Passion Flower (Passiflora incarnata)

The hypnotic Passion Flower is a native vine to the Southeastern United States, with a wide variety of medicinal uses. It may be used as a sleep aid for those suffering from insomnia, analgesic for musculoskeletal pain or menstrual cramps, to calm anxiety, lower blood pressure, and as a mild antidepressant. It is most commonly prepared as a tea or a tincture. Passionflower cools the body, calms the mind, and soothes the spirit.


Peppermint (Mentha piperita)

A flowering perennial native to Europe, the world's most familiar "mint" scent is the aroma of peppermint. Tea is the most common and best use of this herb. The ancient Egyptians, one of the most medically-advanced ancient cultures, cultivated and used peppermint leaves for indigestion and digestive maladies. It can also be used as a remedy for coughs, colds, & headaches. It has anti-inflammatory properties & is a wonderful afternoon pick-me-up as it energizes the body.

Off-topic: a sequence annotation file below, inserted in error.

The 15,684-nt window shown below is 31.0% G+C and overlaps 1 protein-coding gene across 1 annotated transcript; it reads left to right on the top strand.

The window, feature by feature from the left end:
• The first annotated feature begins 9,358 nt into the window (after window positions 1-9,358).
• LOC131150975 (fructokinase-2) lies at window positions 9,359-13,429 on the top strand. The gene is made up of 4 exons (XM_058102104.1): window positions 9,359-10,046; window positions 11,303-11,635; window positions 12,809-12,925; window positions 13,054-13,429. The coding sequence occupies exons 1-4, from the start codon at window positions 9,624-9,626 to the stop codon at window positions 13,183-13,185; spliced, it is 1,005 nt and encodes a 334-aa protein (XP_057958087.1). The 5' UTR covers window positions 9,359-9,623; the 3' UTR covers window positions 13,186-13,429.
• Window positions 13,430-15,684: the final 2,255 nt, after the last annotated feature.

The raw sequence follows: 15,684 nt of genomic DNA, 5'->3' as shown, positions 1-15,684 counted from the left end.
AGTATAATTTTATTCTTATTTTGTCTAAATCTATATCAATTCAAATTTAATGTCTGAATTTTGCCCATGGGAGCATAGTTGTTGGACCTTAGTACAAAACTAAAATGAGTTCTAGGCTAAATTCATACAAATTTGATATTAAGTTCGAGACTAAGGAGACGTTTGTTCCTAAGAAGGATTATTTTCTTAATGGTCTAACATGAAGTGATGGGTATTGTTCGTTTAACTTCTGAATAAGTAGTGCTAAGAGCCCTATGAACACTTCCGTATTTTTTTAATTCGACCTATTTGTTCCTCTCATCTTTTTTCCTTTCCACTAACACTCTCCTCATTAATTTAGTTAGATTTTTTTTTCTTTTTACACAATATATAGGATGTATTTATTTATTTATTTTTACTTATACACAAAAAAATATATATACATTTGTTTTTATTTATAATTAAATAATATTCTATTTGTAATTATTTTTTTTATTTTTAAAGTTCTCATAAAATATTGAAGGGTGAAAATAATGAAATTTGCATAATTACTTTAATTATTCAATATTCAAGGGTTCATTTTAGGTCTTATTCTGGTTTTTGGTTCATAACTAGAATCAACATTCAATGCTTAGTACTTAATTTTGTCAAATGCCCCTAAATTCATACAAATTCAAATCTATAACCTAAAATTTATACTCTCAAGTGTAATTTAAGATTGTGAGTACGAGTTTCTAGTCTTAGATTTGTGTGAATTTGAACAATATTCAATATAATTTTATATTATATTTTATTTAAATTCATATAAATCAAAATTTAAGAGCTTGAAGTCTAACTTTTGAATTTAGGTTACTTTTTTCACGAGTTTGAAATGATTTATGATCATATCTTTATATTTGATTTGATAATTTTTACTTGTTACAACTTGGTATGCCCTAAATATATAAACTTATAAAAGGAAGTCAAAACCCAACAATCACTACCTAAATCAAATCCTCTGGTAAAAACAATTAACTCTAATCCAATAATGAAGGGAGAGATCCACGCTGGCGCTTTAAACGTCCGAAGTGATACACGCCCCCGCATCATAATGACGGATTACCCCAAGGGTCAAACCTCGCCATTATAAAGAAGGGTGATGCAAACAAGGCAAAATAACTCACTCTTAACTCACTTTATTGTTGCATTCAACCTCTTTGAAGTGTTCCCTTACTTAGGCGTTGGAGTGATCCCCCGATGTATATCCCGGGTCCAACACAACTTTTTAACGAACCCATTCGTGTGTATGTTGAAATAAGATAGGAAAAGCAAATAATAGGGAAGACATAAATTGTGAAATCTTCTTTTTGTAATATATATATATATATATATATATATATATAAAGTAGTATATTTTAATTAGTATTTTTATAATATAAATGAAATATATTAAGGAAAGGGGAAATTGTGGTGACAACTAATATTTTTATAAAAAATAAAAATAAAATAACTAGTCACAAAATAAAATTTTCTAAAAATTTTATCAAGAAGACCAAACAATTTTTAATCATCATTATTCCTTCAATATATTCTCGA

Ramps (Allium tricoccum)

The ramp has been favored for generations for its tasty garlic and onion flavor and as a spring tonic to cleanse the blood. Ramps can form extensive patches in the wild, covering 15-25 acres or more. A large amount of ramps could be harvested from these wild patches with sustainable management practices, but these practices are not regularly being used. We are loving ramps to death! Check out United Plant Savers' guidelines for Ramp conservation.


Reishi (Ganoderma lucidum)

Traditional and contemporary Chinese medicine utilize the Reishi mushroom as a tonic benefiting vital energy or "Qi". It is regarded as the “herb of spiritual potency.” At one time this mushroom was specifically used for the prestigious ruling class, but it has since made its way into the pantries of the common folk. Reishi can be found growing in damp, dark forests and the occasional rotting log.


Shiitake (Lentinula edodes)